TV Biopic On Deng Xiaoping Stirs Controversy In China

People walk past a portrait of China's former leader Deng Xiaoping that reads 'Persist with the Communist Partys fundamental
People walk past a portrait of China's former leader Deng Xiaoping that reads 'Persist with the Communist Partys fundamental path - unwavering for one hundred years at night in Deng Xiaoping Portrait Square in the Luohu district of Shenzhen, China, on Thursday, Aug. 7, 2014. Chinas home sales fell 28 percent in July, the biggest monthly decline this year, as tight mortgage lending outweighed efforts by local governments to ease property curbs as prices and demand weakened. Photographer: Brent Lewin/Bloomberg via Getty Images
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At the auspicious hour of 8:00 p.m. on August 8, Chinese Central Television aired the first episode of Deng Xiaoping at History’s Crossroads. The 48-part drama, which took three years and 120 million RMB ($19.5 million) to produce, arrived two weeks in advance of Deng Xiaoping’s 110th birthday. Chinese state media are touting Deng Xiaoping as a groundbreaking look at the former “paramount leader,” the architect of China’s reform and opening policy which transformed the country after the ravages of the Cultural Revolution. Its mention of sensitive subjects like Hua Guofeng, Mao Zedong’s designated successor whom Deng replaced, and Hu Yaobang, whose death sparked the 1989 protest movement, give the show a rare feeling of edginess.

But the series avoids the most controversial episodes in Deng’s career. It starts in 1976, skipping to the end of Deng’s political exile during the Cultural Revolution. And it ends in 1984, five years before he ordered troops and tanks to clear out protesters in Tiananmen Square on June 4, 1989. Lest anyone point out this omission, “Deng Xiaoping + tank” (邓小平+坦克) has been barred from search results on Sina Weibo since at least August 15.


The show also bends historical fact to maintain the Party line on certain events. It suggests that Deng was instrumental in bringing down the Gang of Four, a group which included Mao’s wife Jiang Qing and which held political sway until Mao’s death in 1976. But Deng was not politically rehabilitated until after the Gang’s arrest. As one Weibo user scoffed, “Right after Mao died, Deng was still fixing tractors in Jiangxi.”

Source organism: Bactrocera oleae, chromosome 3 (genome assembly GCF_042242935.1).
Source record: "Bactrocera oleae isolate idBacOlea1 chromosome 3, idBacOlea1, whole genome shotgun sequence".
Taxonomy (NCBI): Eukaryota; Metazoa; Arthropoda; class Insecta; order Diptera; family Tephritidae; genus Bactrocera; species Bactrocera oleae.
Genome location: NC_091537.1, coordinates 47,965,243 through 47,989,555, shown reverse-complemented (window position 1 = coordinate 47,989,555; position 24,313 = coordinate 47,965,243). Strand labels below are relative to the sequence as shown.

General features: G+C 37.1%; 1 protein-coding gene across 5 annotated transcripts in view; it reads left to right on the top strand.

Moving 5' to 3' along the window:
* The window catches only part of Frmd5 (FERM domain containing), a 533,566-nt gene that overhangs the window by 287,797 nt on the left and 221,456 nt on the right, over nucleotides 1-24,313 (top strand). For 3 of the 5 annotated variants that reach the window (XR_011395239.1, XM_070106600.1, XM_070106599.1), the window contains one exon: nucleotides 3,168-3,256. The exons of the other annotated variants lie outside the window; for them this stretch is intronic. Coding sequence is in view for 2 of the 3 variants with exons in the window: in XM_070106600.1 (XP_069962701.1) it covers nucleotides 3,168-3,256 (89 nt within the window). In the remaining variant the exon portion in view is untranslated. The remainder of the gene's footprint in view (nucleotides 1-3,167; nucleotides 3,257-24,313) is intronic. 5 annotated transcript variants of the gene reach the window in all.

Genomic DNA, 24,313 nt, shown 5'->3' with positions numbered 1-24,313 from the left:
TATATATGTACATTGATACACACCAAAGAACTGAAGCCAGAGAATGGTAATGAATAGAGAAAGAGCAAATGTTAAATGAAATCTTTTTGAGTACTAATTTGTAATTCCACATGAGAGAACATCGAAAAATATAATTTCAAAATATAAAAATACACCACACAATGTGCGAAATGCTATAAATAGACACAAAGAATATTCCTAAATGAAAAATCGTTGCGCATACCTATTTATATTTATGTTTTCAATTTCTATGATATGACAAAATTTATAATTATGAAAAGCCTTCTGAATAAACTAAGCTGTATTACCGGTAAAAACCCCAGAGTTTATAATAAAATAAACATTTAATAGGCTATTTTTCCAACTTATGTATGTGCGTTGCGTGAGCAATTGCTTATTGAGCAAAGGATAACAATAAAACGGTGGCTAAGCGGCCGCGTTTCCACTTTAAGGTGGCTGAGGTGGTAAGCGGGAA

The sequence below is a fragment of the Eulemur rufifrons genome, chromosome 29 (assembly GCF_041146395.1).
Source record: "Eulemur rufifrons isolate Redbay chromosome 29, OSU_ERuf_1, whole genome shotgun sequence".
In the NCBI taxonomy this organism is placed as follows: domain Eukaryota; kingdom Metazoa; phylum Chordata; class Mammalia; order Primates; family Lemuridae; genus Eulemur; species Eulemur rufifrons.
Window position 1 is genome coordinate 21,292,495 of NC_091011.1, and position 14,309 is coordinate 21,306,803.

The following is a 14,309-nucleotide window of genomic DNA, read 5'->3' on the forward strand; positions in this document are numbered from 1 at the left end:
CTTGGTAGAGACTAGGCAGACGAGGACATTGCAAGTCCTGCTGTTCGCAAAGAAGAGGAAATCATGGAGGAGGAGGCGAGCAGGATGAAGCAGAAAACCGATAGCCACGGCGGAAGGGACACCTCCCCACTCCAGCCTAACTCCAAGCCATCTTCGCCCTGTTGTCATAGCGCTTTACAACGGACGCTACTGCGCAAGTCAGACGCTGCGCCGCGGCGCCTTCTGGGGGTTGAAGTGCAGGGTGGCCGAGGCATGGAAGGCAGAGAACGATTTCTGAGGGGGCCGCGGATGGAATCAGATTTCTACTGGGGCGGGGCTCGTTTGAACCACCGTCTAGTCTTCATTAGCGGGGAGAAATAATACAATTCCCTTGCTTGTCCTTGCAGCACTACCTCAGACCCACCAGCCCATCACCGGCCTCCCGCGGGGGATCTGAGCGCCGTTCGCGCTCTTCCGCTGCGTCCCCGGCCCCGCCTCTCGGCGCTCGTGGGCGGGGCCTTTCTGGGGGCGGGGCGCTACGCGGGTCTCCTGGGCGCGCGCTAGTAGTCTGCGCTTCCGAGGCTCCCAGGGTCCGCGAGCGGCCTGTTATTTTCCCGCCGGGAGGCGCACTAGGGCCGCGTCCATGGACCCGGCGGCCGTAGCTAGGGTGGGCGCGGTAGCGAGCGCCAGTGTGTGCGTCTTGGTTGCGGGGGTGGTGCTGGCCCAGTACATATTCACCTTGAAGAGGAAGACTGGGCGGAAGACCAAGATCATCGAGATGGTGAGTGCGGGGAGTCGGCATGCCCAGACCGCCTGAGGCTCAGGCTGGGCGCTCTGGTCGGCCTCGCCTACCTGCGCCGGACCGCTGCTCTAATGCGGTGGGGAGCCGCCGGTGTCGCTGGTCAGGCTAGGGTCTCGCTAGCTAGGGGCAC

More egregious to viewers and historians alike is the drama’s claim that before his death Mao planned to “crush the Gang of Four.” There is no evidence that Mao had any such intention.

Meanwhile, the censors are deleting Weibo posts claiming that a National People’s Congress representative wants the show cancelled:

一夫评论: Only two episodes of Deng Xiaoping at History's Crossroads have aired, yet it has already featured six big lies, such as "crushing the Gang of Four was the plan Mao made before his death," "the Gang of Four was going to stage a rebellion on October 10," and the great flight to Hong Kong of October 1976. Because of this, National People's Congress Representative Wang Quanjie wants the show immediately cancelled. F**k your uncle! How gutsy and shameless does a country have to be to twist recent history on such a grand scale?

The six "lies" are enumerated on the Chinese website Fuxing Wang [Chinese].

Despite, or perhaps because of, this public skepticism, officials are organizing viewing parties across the country. Schools and local governments have gathered students and cadres to watch Deng Xiaoping together. Local newspapers have reported on these viewings, such as one in Yibin, Sichuan corroborated by a notice posted on Weibo:

Yibin City Propaganda Department Notice on Transmission of “Notice on Organized Viewings of the TV Drama Deng Xiaoping at History’s Crossroads

All county propaganda departments, municipal departments, and institutions at the municipal level and above:

We hereby transmit Sichuan Propaganda Department Document [2014]10 to you. Please earnestly organize cadres to watch the TV series Deng Xiaoping at History’s Crossroads together. All levels of the media must produce related propaganda.

Office of the Yibin City Propaganda Department

August 10, 2014

With all this fanfare and required viewing, Weibo user EnderWang questions how brave this TV series can really be: “Does it take guts to sing a praise song?”



Zhou Yongkang